Also, good luck with the new book!

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  6. An option book sounds pretty awesome, although I can see what about it freaks you out.

    I'm just thrilled that you have a deal. :-D

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  7. Is Transparency a stand-alone then? Can't wait to read it next year.

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  8. *Transparent. I'm an idiot. That's why you should read before you hit comment, folks. So you don't look like a straight fool.:)

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  9. My publisher signed me for the first book and any others are on an individual book consideration. I like that setup because it's an open door for me but I'm under no pressure to produce more books.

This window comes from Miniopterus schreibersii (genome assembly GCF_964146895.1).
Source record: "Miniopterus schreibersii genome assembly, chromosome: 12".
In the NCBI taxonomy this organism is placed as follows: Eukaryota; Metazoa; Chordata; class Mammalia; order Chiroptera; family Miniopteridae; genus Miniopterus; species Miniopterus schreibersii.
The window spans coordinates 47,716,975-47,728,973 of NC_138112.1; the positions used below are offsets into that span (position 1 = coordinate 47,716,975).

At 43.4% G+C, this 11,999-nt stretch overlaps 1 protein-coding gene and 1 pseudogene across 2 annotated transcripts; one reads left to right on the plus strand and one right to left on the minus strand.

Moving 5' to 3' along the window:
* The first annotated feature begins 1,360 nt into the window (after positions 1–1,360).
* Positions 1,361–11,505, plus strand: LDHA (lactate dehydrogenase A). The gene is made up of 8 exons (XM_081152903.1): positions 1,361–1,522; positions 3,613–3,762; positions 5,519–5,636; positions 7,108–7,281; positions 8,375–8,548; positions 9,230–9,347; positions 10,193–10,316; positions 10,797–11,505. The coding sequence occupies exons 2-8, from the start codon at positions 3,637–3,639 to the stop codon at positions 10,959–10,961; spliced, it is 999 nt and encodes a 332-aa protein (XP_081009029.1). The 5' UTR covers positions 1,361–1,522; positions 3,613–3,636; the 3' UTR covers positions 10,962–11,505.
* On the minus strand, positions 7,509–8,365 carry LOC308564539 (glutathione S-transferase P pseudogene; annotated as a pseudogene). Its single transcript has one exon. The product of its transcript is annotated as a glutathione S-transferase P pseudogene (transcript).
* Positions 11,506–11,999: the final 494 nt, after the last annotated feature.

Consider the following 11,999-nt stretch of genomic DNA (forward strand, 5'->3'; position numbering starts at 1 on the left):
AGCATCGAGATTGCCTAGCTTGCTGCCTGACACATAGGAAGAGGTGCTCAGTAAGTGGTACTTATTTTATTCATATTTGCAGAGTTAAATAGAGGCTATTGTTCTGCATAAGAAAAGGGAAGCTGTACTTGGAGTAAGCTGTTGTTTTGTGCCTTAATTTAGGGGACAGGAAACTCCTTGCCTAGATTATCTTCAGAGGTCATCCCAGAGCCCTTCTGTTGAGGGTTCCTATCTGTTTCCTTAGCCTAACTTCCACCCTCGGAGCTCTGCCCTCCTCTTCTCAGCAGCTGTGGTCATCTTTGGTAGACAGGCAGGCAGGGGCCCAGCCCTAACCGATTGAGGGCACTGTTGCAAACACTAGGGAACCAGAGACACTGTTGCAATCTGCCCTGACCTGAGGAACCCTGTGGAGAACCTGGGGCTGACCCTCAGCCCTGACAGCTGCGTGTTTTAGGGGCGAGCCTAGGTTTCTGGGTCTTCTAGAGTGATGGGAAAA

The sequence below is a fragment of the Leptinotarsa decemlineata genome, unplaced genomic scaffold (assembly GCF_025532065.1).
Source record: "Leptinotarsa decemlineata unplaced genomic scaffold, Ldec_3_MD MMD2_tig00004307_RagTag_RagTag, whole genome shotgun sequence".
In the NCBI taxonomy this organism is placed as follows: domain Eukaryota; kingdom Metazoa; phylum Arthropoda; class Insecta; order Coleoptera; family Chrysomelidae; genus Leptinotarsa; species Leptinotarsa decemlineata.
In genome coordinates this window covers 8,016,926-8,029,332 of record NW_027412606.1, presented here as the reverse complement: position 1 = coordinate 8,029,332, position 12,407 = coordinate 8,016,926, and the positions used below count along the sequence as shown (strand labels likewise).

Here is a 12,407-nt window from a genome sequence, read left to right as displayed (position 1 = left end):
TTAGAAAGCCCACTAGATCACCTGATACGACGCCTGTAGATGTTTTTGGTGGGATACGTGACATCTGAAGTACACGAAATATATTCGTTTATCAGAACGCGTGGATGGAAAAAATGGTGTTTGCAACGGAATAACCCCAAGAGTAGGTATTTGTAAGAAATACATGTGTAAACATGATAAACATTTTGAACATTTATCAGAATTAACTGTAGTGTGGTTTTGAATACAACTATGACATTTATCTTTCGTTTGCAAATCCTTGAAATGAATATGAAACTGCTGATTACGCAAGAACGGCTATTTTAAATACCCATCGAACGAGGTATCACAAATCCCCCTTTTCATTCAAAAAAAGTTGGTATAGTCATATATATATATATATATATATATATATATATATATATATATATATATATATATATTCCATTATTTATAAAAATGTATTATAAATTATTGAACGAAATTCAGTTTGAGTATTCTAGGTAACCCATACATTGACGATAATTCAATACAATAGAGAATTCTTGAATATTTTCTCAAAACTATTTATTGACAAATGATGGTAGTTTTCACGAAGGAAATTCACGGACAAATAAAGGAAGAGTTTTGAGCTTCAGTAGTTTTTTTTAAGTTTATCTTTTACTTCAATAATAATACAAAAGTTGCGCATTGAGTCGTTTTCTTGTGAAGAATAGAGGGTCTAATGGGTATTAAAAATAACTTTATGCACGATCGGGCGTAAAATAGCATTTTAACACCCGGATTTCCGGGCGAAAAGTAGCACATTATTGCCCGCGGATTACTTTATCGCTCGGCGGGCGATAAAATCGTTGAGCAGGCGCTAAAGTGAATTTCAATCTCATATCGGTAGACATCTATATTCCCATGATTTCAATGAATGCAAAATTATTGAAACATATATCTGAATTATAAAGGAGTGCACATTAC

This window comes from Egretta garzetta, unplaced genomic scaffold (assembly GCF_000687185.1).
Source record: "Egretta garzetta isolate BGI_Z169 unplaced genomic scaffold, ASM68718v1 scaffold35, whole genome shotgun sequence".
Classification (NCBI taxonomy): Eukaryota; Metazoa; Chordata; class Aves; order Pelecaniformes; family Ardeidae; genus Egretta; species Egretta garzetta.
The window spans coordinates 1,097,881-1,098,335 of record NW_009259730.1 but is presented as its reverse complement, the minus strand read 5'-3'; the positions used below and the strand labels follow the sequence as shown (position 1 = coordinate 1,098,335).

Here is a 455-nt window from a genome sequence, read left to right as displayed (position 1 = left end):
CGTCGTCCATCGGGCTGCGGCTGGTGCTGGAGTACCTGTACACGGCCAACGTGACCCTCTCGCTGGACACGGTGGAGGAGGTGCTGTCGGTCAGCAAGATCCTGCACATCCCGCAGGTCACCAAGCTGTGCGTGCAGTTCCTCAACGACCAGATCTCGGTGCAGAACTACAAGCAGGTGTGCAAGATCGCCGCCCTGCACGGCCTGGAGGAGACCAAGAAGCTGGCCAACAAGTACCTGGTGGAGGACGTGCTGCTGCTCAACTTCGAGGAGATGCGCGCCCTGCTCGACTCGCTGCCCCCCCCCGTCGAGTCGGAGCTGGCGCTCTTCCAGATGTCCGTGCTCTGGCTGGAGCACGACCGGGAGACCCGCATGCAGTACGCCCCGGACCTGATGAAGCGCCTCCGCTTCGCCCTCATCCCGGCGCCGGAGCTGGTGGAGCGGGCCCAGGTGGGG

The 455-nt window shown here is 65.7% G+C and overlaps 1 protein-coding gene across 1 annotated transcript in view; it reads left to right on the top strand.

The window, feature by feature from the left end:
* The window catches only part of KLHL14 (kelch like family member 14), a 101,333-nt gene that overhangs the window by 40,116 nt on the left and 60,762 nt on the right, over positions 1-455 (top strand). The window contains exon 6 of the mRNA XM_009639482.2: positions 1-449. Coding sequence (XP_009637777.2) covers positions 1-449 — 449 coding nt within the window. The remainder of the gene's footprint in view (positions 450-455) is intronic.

I did produce one more though. And looks like I'll write yet another after that.

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  10. Never had heard of this before. I learn something new everyday about publishing :)

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  11. Ah yes, the ever present option book cloud. I'm planning on getting a self-trunked ms into shape for mine. Nice to know there's hope for it!

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  12. Hmm... Will House of Ivy and Sorrow maybe get to see the light? Or do you have a whole new one in mind to write? I imagine the possibilities are exciting! I just can't wait for Transparent.

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  13. Wow... I'm glad to know that. I thinks that's weirdly interesting. A very tenterhook place to be. I just read an interesting interview with Maria Modugno of Harper Collins and got an urge to submit something. Then I remembered my contract says Simon and Schuster gets to see anything first. Which is wonderful... I think. However I submitted a piece to Allyn in October and still haven't heard anything. How do you go about getting approval for your next story?